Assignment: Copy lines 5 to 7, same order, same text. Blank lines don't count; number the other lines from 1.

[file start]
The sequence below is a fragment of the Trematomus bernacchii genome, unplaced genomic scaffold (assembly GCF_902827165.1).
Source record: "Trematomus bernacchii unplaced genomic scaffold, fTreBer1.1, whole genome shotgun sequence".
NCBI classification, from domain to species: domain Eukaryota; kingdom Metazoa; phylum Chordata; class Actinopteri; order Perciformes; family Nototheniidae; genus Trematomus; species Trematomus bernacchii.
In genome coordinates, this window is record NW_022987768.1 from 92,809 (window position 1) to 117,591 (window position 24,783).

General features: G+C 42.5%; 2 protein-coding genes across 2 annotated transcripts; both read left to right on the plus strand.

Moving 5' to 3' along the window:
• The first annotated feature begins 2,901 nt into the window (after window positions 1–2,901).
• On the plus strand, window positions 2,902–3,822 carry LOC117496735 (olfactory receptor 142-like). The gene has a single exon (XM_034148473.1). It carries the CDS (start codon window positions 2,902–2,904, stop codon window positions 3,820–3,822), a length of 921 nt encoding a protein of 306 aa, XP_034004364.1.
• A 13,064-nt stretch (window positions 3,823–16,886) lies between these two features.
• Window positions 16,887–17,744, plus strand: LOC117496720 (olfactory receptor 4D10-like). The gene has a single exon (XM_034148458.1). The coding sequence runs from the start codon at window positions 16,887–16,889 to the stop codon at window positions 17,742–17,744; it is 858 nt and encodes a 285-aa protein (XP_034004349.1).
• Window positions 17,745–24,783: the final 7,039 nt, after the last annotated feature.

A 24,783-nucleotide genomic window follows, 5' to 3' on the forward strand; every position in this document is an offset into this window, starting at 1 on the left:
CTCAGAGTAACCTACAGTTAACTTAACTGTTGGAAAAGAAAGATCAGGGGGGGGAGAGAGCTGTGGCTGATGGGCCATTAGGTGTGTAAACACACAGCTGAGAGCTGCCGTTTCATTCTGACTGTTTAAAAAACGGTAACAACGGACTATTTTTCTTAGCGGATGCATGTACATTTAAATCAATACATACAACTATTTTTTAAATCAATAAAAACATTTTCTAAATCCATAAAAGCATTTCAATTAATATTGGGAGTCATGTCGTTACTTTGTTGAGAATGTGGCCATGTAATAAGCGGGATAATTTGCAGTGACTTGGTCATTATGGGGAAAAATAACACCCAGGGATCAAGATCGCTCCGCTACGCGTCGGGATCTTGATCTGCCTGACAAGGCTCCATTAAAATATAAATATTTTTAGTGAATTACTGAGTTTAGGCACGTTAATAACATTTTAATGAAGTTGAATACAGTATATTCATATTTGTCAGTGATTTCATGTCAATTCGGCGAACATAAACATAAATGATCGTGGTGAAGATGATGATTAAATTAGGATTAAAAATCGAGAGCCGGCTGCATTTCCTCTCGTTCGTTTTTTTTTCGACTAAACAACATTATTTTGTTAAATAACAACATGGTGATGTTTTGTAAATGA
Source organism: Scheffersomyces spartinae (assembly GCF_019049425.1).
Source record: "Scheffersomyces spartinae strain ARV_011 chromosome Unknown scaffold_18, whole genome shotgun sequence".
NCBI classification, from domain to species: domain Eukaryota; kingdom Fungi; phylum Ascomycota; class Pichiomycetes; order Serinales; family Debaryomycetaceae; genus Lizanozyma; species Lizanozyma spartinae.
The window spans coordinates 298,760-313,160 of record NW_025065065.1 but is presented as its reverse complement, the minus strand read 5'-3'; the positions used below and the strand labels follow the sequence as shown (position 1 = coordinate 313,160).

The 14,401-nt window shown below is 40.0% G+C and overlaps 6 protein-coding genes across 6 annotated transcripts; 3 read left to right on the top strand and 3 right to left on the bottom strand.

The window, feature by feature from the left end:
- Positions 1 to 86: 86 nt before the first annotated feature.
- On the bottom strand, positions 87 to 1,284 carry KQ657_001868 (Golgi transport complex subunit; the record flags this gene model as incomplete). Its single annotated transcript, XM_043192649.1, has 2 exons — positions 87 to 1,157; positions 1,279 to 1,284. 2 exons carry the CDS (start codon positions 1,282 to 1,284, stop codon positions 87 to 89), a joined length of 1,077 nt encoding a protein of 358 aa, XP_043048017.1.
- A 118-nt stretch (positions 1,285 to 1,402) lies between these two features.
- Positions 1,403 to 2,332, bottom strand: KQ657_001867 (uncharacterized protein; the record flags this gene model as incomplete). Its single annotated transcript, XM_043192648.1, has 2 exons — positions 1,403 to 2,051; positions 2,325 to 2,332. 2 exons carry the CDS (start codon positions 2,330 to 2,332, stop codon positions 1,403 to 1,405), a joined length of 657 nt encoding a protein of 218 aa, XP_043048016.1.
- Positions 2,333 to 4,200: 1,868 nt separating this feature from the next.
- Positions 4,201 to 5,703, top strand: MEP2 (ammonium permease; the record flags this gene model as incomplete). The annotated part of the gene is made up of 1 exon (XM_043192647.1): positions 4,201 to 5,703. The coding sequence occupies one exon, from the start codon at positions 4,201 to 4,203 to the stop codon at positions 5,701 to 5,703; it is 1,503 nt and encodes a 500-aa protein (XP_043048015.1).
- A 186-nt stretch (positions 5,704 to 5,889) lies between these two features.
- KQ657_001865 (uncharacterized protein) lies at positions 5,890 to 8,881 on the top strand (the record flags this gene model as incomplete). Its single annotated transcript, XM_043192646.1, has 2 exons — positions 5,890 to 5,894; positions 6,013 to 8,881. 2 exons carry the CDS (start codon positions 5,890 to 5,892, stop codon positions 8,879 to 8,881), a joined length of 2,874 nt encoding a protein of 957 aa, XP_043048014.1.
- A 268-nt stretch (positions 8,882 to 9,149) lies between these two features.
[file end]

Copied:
General features: G+C 42.5%; 2 protein-coding genes across 2 annotated transcripts; both read left to right on the plus strand.

Moving 5' to 3' along the window:
• The first annotated feature begins 2,901 nt into the window (after window positions 1–2,901).